By Joseph Raffa
Every human undertaking has its Hall of Fame. Science, medicine, sport, war – you name it, all have their heroes, the greats who have left a distinguished mark in the social mainstream.
Religion, too, has its heroes – men who walked in harmony with God, enlightened men, moral supermen and women. They too left an indelible mark and their influence lingers long after they have gone.
The greats have become inspirational stepping stones. Their lives and deeds are held up to lesser mortals as worthy of emulation. “Look up to them,” we are told. “See what can be accomplished by dedicated people. Do likewise and lift your living.”
So, tradition settles in and carves its own channel of supportive endeavour; indeed, it becomes an authority rarely to be questioned, something to be accepted as the cornerstone on which to base human living. Being lost and uncertain, feeling perhaps entities of little value, we listen and lodge ourselves in the traditional byways offered to us. We enclose ourselves in traditional cocoons and outlooks and these become the shrouds of security that we are reluctant to cast aside.
The greats speak with such authority. The legacy they have left us in all walks of life makes it difficult for us not to turn to them in our time of need as a source of certainty, reassurance and inspiration. Why then should we divest ourselves of these influences? And what would we replace them with, we who are empty, confused, even lost in time’s seductive embrace?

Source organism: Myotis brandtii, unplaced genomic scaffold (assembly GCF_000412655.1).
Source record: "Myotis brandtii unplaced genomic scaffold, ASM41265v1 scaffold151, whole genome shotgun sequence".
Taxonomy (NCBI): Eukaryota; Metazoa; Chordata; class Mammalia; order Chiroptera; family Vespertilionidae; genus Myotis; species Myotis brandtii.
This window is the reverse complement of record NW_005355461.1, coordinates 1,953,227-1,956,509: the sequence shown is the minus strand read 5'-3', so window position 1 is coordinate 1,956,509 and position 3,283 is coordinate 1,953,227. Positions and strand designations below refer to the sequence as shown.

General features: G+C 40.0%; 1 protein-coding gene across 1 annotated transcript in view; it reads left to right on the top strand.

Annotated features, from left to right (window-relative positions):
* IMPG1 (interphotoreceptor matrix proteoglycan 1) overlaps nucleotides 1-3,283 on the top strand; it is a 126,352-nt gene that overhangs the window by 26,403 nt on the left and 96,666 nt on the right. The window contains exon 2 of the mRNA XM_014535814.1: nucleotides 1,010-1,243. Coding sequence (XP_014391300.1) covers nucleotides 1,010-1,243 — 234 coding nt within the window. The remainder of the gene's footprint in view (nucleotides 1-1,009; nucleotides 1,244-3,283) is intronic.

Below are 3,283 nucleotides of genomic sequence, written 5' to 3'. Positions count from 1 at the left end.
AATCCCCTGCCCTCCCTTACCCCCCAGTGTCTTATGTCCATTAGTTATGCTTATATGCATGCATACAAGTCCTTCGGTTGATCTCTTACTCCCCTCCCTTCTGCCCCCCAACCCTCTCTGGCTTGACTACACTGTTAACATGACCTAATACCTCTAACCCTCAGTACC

If the words and experiences of the greats are wisely used, they will not become a crutch that we hold on to forever. Rather they should be seen as an encouragement to explore the human content, to investigate the human relationship with everything going on within and without.
Intelligence that relies on another is not intelligence. To awaken is the only worthwhile purpose in life. To awaken to what we are, to what is going on around us, in our hearts and minds. It is little use to worship at the shrine of past endeavours if we continue to sleep in time, in ignorance of our true nature.
Understanding demands self-reliance, a looking inwards and learning without intellectual restraints. The guidelines of the past are not for the young and adventurous in spirit, for those eager to travel to the timeless heart of human nature.
Whatever we learn in life, whatever teachers we have, there comes a time, if we are to mature, to let go of all the hands we have held for support. Otherwise we will never know the joy of walking alone. Love, truth, demand that we walk inwardly alone. Self-discovery can only take place when we are alone, when all else that prevents discovery – the barriers raised by the mind, the accumulation of timeful experience – have been discarded.
In that great aloneness that is there when authority and self-protection have been put aside, we join the essence that raised the spiritual greats onto the highest pedestal of human acclaim. We see then that there is only Oneness, not great and small; that distinction and divisions belong to the mind, not to the essence. And what is to be worshiped is “that” which comes when the mind is still.
Out of this stillness comes love, respect and maybe service, but that belongs to time where these are effective, each in their way. Essence is complete in what it is and that which joins the essence sees itself in the same light.
That’s the way of it.